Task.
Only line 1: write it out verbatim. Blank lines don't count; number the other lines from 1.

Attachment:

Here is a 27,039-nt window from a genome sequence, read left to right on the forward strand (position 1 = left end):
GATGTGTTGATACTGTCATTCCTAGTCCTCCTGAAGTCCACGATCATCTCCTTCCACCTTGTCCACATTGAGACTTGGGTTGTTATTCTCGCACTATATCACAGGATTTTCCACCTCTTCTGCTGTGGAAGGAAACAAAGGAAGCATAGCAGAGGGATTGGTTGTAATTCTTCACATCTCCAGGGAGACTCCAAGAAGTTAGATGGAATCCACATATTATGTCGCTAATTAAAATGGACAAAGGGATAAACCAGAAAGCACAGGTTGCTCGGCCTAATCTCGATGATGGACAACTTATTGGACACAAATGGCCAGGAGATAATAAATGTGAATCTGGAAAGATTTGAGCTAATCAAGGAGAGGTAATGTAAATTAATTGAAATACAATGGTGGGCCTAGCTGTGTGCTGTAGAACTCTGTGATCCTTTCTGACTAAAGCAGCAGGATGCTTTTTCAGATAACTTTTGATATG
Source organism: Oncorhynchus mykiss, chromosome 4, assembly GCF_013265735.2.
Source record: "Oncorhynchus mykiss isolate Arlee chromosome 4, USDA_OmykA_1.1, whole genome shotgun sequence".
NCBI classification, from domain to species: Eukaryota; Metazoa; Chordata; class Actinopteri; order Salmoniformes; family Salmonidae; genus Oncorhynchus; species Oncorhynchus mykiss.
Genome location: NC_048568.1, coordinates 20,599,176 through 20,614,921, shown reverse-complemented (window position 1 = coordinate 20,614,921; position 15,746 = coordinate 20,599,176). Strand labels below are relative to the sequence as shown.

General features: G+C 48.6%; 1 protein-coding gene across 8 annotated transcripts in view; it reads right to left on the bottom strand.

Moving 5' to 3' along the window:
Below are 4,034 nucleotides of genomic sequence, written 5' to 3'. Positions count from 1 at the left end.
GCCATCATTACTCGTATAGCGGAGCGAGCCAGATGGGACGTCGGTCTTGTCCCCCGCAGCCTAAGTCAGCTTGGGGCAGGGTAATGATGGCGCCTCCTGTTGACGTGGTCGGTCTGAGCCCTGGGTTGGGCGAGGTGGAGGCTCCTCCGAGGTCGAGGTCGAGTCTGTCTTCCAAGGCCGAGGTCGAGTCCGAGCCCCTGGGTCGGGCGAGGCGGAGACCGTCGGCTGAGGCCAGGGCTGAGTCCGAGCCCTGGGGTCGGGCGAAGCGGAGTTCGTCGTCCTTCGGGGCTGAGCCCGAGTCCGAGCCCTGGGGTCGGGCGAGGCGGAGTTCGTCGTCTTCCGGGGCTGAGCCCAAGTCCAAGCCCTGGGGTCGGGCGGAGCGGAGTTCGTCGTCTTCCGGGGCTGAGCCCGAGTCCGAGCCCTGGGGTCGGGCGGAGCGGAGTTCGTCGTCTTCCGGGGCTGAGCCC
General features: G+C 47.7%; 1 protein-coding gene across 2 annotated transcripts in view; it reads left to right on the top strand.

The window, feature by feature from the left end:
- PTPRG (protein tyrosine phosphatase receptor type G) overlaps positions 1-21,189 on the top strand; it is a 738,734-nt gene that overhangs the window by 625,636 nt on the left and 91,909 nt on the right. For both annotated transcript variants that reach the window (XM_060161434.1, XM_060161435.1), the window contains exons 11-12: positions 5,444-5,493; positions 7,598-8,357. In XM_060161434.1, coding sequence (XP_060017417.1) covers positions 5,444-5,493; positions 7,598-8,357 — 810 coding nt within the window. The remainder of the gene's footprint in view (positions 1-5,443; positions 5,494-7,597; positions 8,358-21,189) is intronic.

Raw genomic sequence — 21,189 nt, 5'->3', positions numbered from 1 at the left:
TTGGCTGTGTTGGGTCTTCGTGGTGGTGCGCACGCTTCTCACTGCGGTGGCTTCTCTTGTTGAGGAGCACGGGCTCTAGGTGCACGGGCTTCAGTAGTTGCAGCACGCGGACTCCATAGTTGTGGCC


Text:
Here is a 27,039-nt window from a genome sequence, read left to right on the forward strand (position 1 = left end):